Alan Harding (Asst cam)
  Bruce Nicholson (Asst cam)
  Richard Rippel (Asst cam)
  Scott Squires (Asst cam)
  Marcia Reid (Still photog)
  J. Richard Dow (Model shop coord)
  Jor Van Kline (Model maker)
  Michael McMillen (Model maker)
  Kenneth Swenson (Model maker)
  Robert Worthington (Model maker)
  Don Trumbull B.G. Engineering (Cam and mechanical des)
  John Russell (Cam and mechanical des)
  Fries Engineering (Cam and mechanical des)
  George Polkinghorne (Mechanical spec eff)
  Jerry L. Jeffress (Electronics des)
  Alvah J. Miller (Electronics des)
  Peter Regla (Electronics des)
  Dan Slater (Electronics des)
  Rocco Gioffre (Asst matte artist)
  David Gold (Eff elec)
  Ray Rich (Key grip)
  Charles Hinkle (Laboratory expeditor)
  Harry Moreau (Anim)
  Carol Boardman (Anim staff)
  Eleanor Dahlen (Anim staff)
  Cy Didjurgis (Anim staff)
  Tom Koester (Anim staff)
  Bill Millar (Anim staff)
  Conne Morgan (Anim staff)
  Joyce Goldberg (Prod secy)
  Peggy Rosson (Prod accountant)
  Glenn Erickson (Project asst)
  Hoyt Yeatman (Project asst)
  Joseph Ippolito (Ed asst)
  Bill Bethea (Transportation)
  Don Dow (Laboratory tech)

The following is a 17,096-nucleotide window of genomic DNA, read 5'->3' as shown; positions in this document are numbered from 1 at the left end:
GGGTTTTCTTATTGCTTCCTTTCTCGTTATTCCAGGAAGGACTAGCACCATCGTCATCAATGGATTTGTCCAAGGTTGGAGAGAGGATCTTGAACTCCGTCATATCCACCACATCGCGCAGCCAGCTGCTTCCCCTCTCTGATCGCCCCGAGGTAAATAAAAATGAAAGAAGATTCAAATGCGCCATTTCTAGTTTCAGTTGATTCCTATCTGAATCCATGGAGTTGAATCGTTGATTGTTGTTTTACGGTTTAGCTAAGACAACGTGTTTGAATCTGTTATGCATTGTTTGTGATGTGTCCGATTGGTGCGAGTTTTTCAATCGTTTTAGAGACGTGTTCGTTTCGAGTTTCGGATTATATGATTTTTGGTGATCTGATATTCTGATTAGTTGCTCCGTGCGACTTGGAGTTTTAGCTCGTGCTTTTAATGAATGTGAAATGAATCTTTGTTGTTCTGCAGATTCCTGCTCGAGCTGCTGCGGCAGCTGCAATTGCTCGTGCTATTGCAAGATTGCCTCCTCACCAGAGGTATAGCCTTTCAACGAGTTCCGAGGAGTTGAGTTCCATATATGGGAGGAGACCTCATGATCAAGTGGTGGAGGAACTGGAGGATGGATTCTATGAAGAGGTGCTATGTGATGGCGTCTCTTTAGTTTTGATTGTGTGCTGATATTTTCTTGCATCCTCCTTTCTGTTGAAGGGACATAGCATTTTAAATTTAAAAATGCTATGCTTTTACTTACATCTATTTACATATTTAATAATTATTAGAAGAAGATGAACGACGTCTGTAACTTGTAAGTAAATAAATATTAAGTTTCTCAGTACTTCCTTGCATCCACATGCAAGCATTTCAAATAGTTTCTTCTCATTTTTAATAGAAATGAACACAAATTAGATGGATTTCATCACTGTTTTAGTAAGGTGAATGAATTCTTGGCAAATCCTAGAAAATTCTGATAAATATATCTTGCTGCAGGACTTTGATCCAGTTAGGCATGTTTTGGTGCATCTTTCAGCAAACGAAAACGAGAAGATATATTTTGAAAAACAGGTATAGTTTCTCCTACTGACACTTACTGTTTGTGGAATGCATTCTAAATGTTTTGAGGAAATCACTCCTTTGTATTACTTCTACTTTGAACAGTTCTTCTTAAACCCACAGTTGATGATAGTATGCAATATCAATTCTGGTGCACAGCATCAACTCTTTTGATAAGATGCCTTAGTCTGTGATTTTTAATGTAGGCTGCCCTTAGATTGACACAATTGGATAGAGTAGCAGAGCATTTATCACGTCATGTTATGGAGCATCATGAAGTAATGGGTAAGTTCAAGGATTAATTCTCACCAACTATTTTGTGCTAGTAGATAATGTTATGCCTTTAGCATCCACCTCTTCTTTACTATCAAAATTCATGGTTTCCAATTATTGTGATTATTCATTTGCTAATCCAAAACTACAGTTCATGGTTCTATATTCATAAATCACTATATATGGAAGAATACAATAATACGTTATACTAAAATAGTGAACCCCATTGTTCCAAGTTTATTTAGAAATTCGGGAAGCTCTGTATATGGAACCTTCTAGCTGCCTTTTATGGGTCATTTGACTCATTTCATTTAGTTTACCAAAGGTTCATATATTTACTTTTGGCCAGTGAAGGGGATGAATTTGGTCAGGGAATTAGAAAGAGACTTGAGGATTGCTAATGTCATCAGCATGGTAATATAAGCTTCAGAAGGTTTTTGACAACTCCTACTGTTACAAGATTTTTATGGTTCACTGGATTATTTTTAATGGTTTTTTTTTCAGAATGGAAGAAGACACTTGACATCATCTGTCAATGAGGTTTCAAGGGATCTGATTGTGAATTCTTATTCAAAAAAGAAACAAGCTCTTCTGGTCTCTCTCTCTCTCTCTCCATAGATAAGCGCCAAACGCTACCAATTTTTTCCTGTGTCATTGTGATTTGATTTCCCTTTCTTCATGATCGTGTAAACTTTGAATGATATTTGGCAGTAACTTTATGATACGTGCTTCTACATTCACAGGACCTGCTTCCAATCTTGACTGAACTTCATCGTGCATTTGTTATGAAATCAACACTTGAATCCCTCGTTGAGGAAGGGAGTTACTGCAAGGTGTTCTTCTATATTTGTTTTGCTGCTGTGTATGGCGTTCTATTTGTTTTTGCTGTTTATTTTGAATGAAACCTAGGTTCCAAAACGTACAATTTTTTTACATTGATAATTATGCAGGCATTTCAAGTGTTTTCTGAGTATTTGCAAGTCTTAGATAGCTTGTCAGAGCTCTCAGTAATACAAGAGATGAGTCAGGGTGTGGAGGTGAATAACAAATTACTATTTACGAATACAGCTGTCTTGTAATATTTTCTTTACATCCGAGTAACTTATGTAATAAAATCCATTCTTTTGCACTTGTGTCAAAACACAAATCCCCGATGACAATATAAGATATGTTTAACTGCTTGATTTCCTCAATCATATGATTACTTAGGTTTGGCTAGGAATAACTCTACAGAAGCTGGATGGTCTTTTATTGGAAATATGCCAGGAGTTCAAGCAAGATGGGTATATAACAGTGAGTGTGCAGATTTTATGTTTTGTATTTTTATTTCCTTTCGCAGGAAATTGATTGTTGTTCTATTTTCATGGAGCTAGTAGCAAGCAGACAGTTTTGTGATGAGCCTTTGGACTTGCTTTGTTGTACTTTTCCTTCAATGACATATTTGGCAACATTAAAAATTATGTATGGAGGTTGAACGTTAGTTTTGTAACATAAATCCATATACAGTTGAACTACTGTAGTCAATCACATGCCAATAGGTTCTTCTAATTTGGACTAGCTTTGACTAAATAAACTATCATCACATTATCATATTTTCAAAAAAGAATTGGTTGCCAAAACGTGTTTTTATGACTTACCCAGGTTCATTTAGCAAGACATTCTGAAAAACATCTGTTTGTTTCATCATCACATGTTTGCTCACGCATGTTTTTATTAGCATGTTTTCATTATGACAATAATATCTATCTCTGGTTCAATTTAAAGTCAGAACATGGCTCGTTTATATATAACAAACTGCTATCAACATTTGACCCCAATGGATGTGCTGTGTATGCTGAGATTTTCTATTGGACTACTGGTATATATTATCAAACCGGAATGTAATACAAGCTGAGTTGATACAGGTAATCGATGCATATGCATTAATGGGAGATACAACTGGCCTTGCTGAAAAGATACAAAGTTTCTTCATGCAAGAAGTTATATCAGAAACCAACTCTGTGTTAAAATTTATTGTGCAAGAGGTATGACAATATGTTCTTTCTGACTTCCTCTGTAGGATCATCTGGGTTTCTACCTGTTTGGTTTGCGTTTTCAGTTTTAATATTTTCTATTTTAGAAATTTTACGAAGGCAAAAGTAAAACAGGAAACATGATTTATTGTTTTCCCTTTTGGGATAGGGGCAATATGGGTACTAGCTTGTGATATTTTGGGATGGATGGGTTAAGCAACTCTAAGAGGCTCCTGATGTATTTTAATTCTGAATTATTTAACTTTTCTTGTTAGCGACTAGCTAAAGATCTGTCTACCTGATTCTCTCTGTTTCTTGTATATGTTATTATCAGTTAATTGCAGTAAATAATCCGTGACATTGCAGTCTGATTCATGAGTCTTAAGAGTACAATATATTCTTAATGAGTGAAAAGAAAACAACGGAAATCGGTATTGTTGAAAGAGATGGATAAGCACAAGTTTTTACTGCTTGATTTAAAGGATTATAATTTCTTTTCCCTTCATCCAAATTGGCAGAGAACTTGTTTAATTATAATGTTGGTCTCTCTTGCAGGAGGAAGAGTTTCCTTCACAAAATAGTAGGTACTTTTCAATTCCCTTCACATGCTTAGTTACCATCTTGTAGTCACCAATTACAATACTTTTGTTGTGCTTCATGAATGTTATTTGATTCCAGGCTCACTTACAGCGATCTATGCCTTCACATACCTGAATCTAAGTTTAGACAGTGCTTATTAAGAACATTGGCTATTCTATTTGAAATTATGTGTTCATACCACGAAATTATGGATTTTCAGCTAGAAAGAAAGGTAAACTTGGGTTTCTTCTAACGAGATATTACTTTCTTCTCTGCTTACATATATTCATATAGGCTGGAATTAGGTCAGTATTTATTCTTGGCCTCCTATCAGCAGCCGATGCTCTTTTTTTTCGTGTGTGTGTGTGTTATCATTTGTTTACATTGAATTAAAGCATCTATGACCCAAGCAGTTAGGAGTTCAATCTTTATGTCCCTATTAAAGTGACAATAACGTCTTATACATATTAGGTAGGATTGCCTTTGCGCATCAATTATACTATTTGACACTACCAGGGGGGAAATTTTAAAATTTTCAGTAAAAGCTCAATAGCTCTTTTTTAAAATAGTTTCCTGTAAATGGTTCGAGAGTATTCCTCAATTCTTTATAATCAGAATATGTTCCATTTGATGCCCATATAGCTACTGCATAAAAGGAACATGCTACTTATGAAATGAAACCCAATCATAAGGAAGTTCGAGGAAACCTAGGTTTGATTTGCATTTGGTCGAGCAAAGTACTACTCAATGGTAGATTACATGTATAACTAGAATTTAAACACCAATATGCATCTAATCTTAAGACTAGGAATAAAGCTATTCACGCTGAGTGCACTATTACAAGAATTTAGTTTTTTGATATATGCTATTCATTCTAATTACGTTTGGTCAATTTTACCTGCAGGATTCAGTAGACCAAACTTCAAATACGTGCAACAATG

Tom Hollister (Laboratory tech)
  Barbara Morrison (Eff negative cutter)
  Peter Anderson (Special consultant)
  Larry Albright (Special consultant)
  Richard Bennett (Special consultant)
  Ken Ebert (Special consultant)
  Paul Huston (Special consultant)
  David M. Jones (Special consultant)
  Kevin Kelly (Special consultant)
  Jim Lutes (Special consultant)
  George Randle (Special consultant)
  Jeff Shapiro (Special consultant)
  Rourke Engineering (Special consultant)
Make Up: Bob Westmoreland (Make-up supv)
  Edie Panda (Hairdresser)
Production Misc: Dr. J. Allen Hynek (Tech adv)
  Kendall Cooper (Asst to the prods)
  Judy Bornstein (2d asst to the prods)
  Rick Fields (Asst to Mr. Spielberg)
  Gail Siemers (Prod secy)
  Janet Healy (Prod staff)
  Pat Burns (Prod staff)
  Shari Rhodes (Casting)
  Juliette Taylor (Casting)
  Sally Dennison (Addl casting)
  Seth Winston (A.F.I. intern)
  Charlsie Bryant (Scr supv)
  Al Ebner (Pub)
  Murray Weissman (Pub)
  Pickwick Public Relations (Pub)
  Steve Warner (Loc auditor)
  Joe O'Har (Loc mgr)
  H. L. Edwards (Veterinarian)
Stand In: Buddy Joe Hooker (Stunt coord)
Color Personnel: Robert M. McMillian (Col consultant)
MPAA Rating: PG
Country: United States
Language: English

Music: